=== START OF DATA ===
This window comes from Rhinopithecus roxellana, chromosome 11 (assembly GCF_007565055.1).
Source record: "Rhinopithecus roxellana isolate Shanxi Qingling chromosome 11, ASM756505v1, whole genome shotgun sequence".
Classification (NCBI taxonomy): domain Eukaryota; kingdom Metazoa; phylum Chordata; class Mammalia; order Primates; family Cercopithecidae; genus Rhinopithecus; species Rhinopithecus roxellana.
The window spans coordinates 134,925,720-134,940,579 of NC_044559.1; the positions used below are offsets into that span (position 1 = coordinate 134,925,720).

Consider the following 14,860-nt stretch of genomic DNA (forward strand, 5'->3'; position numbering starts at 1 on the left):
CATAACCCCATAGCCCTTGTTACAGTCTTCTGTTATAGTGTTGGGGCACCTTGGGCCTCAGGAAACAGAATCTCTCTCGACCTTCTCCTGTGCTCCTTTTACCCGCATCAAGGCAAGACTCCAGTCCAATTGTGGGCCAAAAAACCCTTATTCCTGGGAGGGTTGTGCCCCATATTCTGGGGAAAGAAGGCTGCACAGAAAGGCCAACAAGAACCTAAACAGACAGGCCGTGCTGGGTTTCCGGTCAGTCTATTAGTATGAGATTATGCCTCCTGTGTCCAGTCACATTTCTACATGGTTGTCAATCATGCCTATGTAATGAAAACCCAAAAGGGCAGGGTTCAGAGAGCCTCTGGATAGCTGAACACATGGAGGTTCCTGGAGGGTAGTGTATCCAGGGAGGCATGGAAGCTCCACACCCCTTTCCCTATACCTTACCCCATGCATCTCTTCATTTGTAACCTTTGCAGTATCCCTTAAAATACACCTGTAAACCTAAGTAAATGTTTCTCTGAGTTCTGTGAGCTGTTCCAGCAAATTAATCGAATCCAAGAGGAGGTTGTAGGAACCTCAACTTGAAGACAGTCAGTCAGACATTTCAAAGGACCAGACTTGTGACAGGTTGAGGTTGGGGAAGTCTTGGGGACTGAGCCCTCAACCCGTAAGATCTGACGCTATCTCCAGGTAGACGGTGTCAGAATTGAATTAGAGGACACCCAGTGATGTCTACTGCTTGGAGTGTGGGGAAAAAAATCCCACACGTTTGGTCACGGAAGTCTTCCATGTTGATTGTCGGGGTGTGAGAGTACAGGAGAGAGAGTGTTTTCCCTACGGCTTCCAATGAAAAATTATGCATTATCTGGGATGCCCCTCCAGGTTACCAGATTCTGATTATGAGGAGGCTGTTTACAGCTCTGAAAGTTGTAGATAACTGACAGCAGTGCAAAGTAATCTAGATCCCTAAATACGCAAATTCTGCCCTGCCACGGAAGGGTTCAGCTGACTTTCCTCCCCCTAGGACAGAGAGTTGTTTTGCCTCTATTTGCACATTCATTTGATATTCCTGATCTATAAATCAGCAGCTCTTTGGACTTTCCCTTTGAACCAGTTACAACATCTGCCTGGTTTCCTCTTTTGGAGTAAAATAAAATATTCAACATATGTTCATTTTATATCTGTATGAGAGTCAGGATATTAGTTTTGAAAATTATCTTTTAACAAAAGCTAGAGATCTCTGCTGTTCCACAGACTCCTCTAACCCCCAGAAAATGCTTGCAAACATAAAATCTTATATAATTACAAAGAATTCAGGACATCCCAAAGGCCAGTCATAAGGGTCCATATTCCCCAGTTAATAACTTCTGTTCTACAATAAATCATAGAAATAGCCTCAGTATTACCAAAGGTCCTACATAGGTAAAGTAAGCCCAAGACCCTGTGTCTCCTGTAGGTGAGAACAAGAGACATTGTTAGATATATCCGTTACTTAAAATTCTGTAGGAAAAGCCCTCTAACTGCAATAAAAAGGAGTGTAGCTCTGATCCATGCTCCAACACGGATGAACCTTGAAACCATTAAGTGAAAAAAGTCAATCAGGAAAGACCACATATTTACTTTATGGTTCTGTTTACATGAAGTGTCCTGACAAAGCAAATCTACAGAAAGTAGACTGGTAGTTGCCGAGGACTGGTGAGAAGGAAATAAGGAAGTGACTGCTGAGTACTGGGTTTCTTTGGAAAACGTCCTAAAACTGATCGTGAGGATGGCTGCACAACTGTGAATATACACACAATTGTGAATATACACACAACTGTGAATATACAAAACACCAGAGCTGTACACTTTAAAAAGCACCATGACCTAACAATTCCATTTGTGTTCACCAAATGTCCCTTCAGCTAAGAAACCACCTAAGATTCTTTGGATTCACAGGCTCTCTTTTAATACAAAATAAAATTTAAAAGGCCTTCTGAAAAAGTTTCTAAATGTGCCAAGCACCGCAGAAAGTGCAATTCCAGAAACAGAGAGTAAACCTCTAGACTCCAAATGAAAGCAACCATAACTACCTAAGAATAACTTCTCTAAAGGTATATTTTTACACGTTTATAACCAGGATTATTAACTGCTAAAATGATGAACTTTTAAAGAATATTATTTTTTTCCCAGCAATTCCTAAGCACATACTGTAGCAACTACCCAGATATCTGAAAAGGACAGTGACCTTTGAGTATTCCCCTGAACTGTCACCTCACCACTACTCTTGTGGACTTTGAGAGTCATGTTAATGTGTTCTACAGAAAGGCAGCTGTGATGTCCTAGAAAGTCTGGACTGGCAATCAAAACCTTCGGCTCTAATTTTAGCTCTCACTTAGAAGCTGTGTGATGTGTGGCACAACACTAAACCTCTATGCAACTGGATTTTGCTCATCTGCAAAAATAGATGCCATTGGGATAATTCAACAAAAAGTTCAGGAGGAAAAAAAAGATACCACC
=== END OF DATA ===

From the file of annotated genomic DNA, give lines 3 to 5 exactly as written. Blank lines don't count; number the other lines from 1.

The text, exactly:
Classification (NCBI taxonomy): domain Eukaryota; kingdom Metazoa; phylum Chordata; class Mammalia; order Primates; family Cercopithecidae; genus Rhinopithecus; species Rhinopithecus roxellana.
The window spans coordinates 134,925,720-134,940,579 of NC_044559.1; the positions used below are offsets into that span (position 1 = coordinate 134,925,720).

Consider the following 14,860-nt stretch of genomic DNA (forward strand, 5'->3'; position numbering starts at 1 on the left):